(Bloomberg) -- South Africa’s Eskom Holdings SOC Ltd. has permission to circumvent some purchasing rules in order to boost critically low coal stocks at several of its power stations and avoid a return to rolling power cuts.
The state-owned utility is seeking coal for seven of its plants that are facing shortages after supply disruptions from Gupta family-controlled mines that are under business rescue and not meeting contract obligations. Eskom supplies most of South Africa’s power and forced blackouts would threaten the economic growth being championed by President Cyril Ramaphosa.
The National Treasury will allow Eskom to buy coal for the seven plants without competitive tenders, Khulu Phasiwe, a spokesman for the utility, said by phone. While the contracts are expected to command a premium price, “at this stage the most urgent thing is that they get coal,” he said.
Eskom, which is expected to report a loss for the financial year through March 2018, had its board replaced earlier this year amid allegations of corruption and mismanagement at the company, and faces ongoing obstacles including declining power sales.
While the immediate shortage is related to the mines owned by Tegeta Exploration and Resources Ltd., which is linked to the politically connected Gupta family, Eskom’s coal-supply problem is more deeply rooted, said Anton Eberhard, a professor at the University of Cape Town’s Graduate School of Business.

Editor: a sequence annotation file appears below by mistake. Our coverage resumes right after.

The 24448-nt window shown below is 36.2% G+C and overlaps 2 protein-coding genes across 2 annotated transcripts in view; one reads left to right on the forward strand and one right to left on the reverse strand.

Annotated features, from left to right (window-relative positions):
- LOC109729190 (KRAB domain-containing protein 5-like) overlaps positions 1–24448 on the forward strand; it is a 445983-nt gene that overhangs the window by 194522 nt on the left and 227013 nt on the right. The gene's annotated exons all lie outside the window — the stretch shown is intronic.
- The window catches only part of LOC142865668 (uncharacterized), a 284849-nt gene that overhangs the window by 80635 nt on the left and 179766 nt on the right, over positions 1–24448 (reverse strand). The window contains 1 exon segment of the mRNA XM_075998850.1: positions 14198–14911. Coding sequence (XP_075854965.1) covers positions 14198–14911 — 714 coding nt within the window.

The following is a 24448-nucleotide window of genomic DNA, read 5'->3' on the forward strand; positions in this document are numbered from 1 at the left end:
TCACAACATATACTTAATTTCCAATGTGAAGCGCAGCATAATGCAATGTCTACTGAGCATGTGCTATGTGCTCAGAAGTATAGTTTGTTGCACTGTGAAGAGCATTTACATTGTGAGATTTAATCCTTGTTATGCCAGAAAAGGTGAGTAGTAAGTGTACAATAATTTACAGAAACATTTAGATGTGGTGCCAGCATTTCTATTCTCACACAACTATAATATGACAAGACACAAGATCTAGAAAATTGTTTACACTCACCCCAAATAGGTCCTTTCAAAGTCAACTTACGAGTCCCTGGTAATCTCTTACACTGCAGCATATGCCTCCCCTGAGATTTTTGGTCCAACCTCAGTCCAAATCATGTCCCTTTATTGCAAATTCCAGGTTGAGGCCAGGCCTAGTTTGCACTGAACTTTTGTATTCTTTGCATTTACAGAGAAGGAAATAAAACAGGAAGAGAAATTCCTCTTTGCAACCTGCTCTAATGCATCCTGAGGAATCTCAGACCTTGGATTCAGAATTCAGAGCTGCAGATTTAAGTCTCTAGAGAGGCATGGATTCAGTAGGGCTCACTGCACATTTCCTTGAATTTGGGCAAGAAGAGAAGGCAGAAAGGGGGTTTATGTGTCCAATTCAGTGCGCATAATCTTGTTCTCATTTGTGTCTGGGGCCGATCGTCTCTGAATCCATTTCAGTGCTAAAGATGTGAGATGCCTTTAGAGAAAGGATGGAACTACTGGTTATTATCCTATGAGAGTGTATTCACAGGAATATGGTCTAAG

The utility has undermined its own coal supply by ending a policy of so-called cost-plus structures, where mining companies manage and operate mines supplying Eskom at a fee and the utility provides capital, Eberhard said in an emailed response to questions. Former Chief Executive Officer Brian Molefe criticized the model in 2015, saying that Eskom wants to buy “the bread, not the entire bakery.’’
Exxaro Resources Ltd. CEO Mxolisi Mgojo told lawmakers in February that former Public Enterprises Minister Lynne Brown refused the company’s request for a 1.8 billion rand ($150 million) capital investment that would have allowed its Matla mine to maintain coal production at the level required by its supply agreement with Eskom.
“The reason partly why we are in this situation is because we didn’t invest in these cost-plus mines,” Phasiwe said. The cash-strapped utility can’t do anything about that now, he said.
“From our side, even if Eskom was willing to pay we would have difficulty raising funds.”
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